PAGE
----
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Kant, Fundamental Principles
Pages 3 (753 words)
Read pages 45-56 from the Primis Packet. This reading presents the second moral theory of the semester, Kant's Deontology (i.e., Kant's analysis of our moral duties), which is arguably the most influential if not most successful moral theory in the history of philosophy.
Because if the will behind these things are bad, so will the actions be bad. Intelligence can be used to create things which help the world or which harm it. Courage can be good in the fact of danger or it can exercised without moderation and result in more danger.
A person acts out of moral duty if the only reason he commits is the act is out of recognition that he has a moral duty. Moral duty requires understanding the value of the morality of an act. It is good will that that is the motivation for duty and nothing else.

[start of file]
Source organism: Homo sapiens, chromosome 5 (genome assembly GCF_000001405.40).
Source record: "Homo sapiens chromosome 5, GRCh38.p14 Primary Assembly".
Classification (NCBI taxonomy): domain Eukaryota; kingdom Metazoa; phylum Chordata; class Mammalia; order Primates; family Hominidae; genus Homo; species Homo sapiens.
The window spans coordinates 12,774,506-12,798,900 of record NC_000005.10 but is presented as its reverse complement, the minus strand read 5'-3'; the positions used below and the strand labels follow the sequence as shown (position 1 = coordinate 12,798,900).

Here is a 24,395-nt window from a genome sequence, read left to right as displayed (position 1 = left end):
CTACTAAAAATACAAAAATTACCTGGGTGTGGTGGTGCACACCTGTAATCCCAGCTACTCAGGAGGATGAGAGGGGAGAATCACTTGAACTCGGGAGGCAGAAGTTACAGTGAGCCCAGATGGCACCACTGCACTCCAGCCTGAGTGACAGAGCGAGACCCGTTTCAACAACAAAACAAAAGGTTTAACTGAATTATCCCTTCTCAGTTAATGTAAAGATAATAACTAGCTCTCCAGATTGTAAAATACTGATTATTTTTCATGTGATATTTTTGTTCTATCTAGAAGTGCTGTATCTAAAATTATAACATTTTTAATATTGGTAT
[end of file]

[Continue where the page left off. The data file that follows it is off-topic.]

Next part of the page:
3. A maxim is a subjective principle, e.g., I keep promises, and Kant claims that actions derive their moral worth from the maxims behind the actions. Another way to put this might be that the goodness of an action is based on the why the action was performed. Give an example of the same action being performed by two different people, e.g., giving money to charity, and explain how the second person's action can be morally superior to the first person's action.
Example 2: A person is being held hostage in a house by an escaped convict when the police knock on the door. Because they believe the convict's story that he was unfairly convicted and therefore innocent, the person refuses to answer the door.
Even if one is under the most difficult of circumstances, Kant disallows the notion of universalizing such a concept. ...
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